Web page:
• A. KUNDU

      Articles written in Journal of Genetics

    • Complete mitogenome sequencing of Andaman buffalo: an endangered germplasm of Andaman and Nicobar Islands, India

      ARUN KUMAR DE PERUMAL PONRAJ DHRUBA MALAKAR RAMACHANDRAN MUTHIYAN A. KUNDU DEBASIS BHATTACHARYA

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      Andaman buffalo is an indigenous buffalo of Andaman and Nicobar Islands, India. Over the last decade, it has witnessed a rapid decline in population, necessitating its immediate characterization and conservation. The present study reports the complete mitogenome profile of Andaman buffalo which is 16,359 bp in length and comprised of 37 genes, including 13 protein-coding genes (PCGs), 22 transfer RNAs and two ribosomal RNAs. In addition, one A + T rich region (D-loop) was also present. A biasness towards A and T base was observed in all the genes. All the PCGs except ND6 were present on heavy strand. Start codons for all the 13 PCGs were ATN codon and abbreviated/truncated stop codons were observed in ND1, ND2, COX3, ND3 and ND4. The phylogenetic analysis revealed that the Andaman buffalo is closely related to buffalo from India and China. The results from this study will help in sketching the conservation plan of the threatened breed.

    • Tracing the genetic root of Trinket cattle: an endangered cattle population of a small isolated island of Nicobar group of islands

      ARUN KUMAR DE ZACHARIAH GEORGE SAMIRAN MONDAL P. PERUMAL K. MUNISWAMY A. KUNDU JAI SUNDER RAMACHANDRAN MUTHIYAN S. K. ZAMIR AHMED GAYATRI CHAKRABORTY T. SUJATHA D. BHATTACHARYA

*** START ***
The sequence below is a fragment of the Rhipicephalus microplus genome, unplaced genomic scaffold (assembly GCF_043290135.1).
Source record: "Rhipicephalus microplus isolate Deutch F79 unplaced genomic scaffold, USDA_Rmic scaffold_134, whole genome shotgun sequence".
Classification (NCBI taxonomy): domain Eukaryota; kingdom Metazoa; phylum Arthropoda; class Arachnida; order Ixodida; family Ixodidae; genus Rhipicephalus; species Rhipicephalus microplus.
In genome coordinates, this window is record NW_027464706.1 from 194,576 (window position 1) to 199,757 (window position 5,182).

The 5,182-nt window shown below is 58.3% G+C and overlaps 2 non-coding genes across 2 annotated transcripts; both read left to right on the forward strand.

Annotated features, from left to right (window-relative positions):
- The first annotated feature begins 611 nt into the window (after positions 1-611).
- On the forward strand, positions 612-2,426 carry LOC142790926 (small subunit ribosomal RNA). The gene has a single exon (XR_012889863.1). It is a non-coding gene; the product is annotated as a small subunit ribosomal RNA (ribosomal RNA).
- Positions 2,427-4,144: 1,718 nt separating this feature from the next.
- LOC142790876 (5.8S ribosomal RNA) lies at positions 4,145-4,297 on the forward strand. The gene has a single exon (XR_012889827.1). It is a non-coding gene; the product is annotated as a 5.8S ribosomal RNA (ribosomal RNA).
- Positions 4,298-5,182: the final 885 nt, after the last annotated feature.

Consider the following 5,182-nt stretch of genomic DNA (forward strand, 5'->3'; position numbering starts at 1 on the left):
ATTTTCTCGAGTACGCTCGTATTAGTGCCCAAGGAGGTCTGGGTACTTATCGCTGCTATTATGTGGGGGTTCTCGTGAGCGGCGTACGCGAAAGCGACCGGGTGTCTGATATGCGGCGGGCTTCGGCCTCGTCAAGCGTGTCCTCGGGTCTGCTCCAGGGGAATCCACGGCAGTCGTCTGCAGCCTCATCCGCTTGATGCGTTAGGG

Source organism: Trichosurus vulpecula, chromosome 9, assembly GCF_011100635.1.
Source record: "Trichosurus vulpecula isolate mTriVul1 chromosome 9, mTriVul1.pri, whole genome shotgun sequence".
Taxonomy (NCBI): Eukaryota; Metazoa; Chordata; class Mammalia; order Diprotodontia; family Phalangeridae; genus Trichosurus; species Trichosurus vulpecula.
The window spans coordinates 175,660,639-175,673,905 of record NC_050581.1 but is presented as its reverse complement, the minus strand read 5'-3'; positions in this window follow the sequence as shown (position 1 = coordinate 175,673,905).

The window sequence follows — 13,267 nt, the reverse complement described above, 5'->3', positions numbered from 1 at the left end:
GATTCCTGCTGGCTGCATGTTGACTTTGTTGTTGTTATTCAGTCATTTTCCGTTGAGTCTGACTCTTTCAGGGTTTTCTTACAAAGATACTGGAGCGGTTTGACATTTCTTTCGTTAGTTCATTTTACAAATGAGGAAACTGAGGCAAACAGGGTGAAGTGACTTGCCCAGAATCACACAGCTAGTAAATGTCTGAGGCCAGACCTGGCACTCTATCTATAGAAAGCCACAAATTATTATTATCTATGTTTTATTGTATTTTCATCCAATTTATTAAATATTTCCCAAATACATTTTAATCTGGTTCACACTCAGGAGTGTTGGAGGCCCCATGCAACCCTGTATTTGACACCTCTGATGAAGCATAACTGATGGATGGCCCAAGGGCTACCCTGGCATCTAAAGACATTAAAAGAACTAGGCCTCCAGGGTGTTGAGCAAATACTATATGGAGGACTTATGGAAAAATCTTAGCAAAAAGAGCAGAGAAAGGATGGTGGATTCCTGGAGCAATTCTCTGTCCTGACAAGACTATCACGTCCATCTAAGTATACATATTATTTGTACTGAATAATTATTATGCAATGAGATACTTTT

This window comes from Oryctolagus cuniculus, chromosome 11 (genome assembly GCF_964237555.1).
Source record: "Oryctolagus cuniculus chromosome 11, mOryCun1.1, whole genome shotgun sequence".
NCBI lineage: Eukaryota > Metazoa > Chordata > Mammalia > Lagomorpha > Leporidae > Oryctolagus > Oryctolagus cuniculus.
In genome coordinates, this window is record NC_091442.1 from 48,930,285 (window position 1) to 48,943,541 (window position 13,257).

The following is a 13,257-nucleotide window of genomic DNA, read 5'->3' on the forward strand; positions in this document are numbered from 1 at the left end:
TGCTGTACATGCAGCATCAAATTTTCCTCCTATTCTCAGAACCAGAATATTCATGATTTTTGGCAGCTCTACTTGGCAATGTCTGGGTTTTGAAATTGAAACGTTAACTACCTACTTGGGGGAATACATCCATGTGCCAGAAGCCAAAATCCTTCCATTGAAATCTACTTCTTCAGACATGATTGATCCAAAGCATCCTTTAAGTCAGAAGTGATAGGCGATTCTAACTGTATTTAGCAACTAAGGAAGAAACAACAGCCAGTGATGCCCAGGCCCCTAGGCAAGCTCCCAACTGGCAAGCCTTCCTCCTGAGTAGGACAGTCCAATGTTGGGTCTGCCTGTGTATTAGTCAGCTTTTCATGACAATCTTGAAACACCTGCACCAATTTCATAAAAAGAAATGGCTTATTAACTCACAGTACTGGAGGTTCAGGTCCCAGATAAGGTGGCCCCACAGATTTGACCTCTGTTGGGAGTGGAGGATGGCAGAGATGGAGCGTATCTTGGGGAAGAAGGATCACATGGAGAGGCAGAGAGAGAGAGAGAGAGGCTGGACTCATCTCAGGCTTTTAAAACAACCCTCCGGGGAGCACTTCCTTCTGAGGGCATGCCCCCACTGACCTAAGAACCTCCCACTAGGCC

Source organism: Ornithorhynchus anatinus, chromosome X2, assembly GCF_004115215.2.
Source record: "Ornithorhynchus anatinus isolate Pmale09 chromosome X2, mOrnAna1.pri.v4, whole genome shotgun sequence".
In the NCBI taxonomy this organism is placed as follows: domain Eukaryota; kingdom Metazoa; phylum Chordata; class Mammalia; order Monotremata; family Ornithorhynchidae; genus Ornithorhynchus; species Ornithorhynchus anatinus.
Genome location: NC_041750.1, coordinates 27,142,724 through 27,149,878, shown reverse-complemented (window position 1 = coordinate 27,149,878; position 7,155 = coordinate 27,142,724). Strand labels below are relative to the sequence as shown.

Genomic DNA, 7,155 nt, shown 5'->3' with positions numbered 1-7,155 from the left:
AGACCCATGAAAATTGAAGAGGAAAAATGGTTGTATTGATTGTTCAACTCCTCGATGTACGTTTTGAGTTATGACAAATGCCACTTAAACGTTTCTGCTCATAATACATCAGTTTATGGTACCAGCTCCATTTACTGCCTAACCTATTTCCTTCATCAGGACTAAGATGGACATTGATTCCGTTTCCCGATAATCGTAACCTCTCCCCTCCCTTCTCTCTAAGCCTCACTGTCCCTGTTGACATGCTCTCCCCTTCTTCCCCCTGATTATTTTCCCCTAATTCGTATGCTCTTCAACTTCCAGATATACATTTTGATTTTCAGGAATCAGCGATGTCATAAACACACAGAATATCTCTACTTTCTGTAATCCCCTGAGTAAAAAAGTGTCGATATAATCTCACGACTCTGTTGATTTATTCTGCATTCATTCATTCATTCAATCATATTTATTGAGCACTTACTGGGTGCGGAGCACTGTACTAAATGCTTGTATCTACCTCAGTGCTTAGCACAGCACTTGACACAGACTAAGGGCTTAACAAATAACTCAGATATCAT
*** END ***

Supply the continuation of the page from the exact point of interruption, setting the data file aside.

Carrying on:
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      Trinket cattle are the inhabitant of a small island called Trinket, which is one of the picturesque islands of Andaman. This herd is thought to be of Danish leftover during their dynasty in Nicobar archipelago. When the island was abandoned by foreign invaders, indigenes utilized the animals for the purpose of meat. As a result, the cattle became semi-feral in nature. After the Great Sumatra earthquake and tsunami of Indian Ocean in 2004, Trinket island was left abandoned by indigenes and the cattle became totally feral in nature. To trace the genetic root of the cattle, this study has been undertaken based on the sequence information of the mitochondrial D-loop and cytochrome b gene. The genomic DNA was extracted from the blood samples of the Trinket cattle and was used for amplification of mitochondrial markers, and the sequence information was generated by Sanger sequencing. The analysis of sequence information revealed that the Trinket cattle belongs to Bos indicus (I) haplotype, sub-haplotype I2. The presence of I2 sub-haplotype in Trinket cattle may be due to the expansion of this I2 haplotype towards Southeast Asian countries. This is a novel input for the formulation of breeding strategy towards conservation of eco-friendly sustainable livestock in the isolated island ecosystem.

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